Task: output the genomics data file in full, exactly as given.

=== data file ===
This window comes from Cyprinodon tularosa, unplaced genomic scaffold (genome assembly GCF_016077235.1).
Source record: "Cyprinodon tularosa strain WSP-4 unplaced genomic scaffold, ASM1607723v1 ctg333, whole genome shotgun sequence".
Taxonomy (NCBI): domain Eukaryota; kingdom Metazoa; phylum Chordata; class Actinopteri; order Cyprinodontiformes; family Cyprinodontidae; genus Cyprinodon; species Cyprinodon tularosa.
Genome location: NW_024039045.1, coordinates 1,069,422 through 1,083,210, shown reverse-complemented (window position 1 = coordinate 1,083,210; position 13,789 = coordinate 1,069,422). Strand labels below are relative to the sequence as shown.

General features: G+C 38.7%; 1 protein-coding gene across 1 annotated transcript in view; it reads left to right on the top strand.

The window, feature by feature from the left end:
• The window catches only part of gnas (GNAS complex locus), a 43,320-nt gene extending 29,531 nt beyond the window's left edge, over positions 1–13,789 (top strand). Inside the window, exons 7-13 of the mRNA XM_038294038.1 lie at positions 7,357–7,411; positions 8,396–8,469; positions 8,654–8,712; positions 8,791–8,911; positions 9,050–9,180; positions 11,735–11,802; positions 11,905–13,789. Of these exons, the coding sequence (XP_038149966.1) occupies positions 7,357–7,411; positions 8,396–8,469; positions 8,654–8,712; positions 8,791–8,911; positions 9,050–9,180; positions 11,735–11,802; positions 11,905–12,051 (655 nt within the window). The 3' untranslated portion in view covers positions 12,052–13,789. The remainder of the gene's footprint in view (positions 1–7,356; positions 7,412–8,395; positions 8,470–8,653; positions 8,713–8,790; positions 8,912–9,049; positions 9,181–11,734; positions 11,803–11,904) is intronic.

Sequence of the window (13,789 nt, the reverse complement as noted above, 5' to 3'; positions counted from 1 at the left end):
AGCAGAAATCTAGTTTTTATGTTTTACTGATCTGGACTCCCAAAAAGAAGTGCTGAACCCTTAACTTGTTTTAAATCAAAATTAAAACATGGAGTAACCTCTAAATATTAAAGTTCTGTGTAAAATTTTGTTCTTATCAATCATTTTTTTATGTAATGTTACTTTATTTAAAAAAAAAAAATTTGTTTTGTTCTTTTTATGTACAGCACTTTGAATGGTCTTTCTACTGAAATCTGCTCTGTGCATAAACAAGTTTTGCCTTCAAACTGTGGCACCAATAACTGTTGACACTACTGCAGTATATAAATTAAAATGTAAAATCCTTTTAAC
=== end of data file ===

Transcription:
This window comes from Cyprinodon tularosa, unplaced genomic scaffold (genome assembly GCF_016077235.1).
Source record: "Cyprinodon tularosa strain WSP-4 unplaced genomic scaffold, ASM1607723v1 ctg333, whole genome shotgun sequence".
Taxonomy (NCBI): domain Eukaryota; kingdom Metazoa; phylum Chordata; class Actinopteri; order Cyprinodontiformes; family Cyprinodontidae; genus Cyprinodon; species Cyprinodon tularosa.
Genome location: NW_024039045.1, coordinates 1,069,422 through 1,083,210, shown reverse-complemented (window position 1 = coordinate 1,083,210; position 13,789 = coordinate 1,069,422). Strand labels below are relative to the sequence as shown.

General features: G+C 38.7%; 1 protein-coding gene across 1 annotated transcript in view; it reads left to right on the top strand.

The window, feature by feature from the left end:
• The window catches only part of gnas (GNAS complex locus), a 43,320-nt gene extending 29,531 nt beyond the window's left edge, over positions 1–13,789 (top strand). Inside the window, exons 7-13 of the mRNA XM_038294038.1 lie at positions 7,357–7,411; positions 8,396–8,469; positions 8,654–8,712; positions 8,791–8,911; positions 9,050–9,180; positions 11,735–11,802; positions 11,905–13,789. Of these exons, the coding sequence (XP_038149966.1) occupies positions 7,357–7,411; positions 8,396–8,469; positions 8,654–8,712; positions 8,791–8,911; positions 9,050–9,180; positions 11,735–11,802; positions 11,905–12,051 (655 nt within the window). The 3' untranslated portion in view covers positions 12,052–13,789. The remainder of the gene's footprint in view (positions 1–7,356; positions 7,412–8,395; positions 8,470–8,653; positions 8,713–8,790; positions 8,912–9,049; positions 9,181–11,734; positions 11,803–11,904) is intronic.

Sequence of the window (13,789 nt, the reverse complement as noted above, 5' to 3'; positions counted from 1 at the left end):
AGCAGAAATCTAGTTTTTATGTTTTACTGATCTGGACTCCCAAAAAGAAGTGCTGAACCCTTAACTTGTTTTAAATCAAAATTAAAACATGGAGTAACCTCTAAATATTAAAGTTCTGTGTAAAATTTTGTTCTTATCAATCATTTTTTTATGTAATGTTACTTTATTTAAAAAAAAAAAATTTGTTTTGTTCTTTTTATGTACAGCACTTTGAATGGTCTTTCTACTGAAATCTGCTCTGTGCATAAACAAGTTTTGCCTTCAAACTGTGGCACCAATAACTGTTGACACTACTGCAGTATATAAATTAAAATGTAAAATCCTTTTAAC